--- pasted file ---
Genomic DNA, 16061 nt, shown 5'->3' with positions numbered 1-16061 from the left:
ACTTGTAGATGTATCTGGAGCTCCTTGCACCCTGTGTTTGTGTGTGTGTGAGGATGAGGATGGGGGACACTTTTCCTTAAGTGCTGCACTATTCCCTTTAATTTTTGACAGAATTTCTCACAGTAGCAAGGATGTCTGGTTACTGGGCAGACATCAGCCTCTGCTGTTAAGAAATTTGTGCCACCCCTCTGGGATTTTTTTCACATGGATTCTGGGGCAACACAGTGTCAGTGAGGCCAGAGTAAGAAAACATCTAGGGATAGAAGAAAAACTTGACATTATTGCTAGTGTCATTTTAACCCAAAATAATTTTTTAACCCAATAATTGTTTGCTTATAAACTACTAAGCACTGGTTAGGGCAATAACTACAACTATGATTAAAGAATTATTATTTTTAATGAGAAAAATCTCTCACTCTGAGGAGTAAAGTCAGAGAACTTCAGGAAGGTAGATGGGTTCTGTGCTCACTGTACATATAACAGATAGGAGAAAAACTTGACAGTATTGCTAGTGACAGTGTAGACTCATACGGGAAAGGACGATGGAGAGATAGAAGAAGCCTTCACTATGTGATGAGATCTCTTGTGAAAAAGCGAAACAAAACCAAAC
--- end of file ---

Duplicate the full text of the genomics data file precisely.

Genomic DNA, 16061 nt, shown 5'->3' with positions numbered 1-16061 from the left:
ACTTGTAGATGTATCTGGAGCTCCTTGCACCCTGTGTTTGTGTGTGTGTGAGGATGAGGATGGGGGACACTTTTCCTTAAGTGCTGCACTATTCCCTTTAATTTTTGACAGAATTTCTCACAGTAGCAAGGATGTCTGGTTACTGGGCAGACATCAGCCTCTGCTGTTAAGAAATTTGTGCCACCCCTCTGGGATTTTTTTCACATGGATTCTGGGGCAACACAGTGTCAGTGAGGCCAGAGTAAGAAAACATCTAGGGATAGAAGAAAAACTTGACATTATTGCTAGTGTCATTTTAACCCAAAATAATTTTTTAACCCAATAATTGTTTGCTTATAAACTACTAAGCACTGGTTAGGGCAATAACTACAACTATGATTAAAGAATTATTATTTTTAATGAGAAAAATCTCTCACTCTGAGGAGTAAAGTCAGAGAACTTCAGGAAGGTAGATGGGTTCTGTGCTCACTGTACATATAACAGATAGGAGAAAAACTTGACAGTATTGCTAGTGACAGTGTAGACTCATACGGGAAAGGACGATGGAGAGATAGAAGAAGCCTTCACTATGTGATGAGATCTCTTGTGAAAAAGCGAAACAAAACCAAAC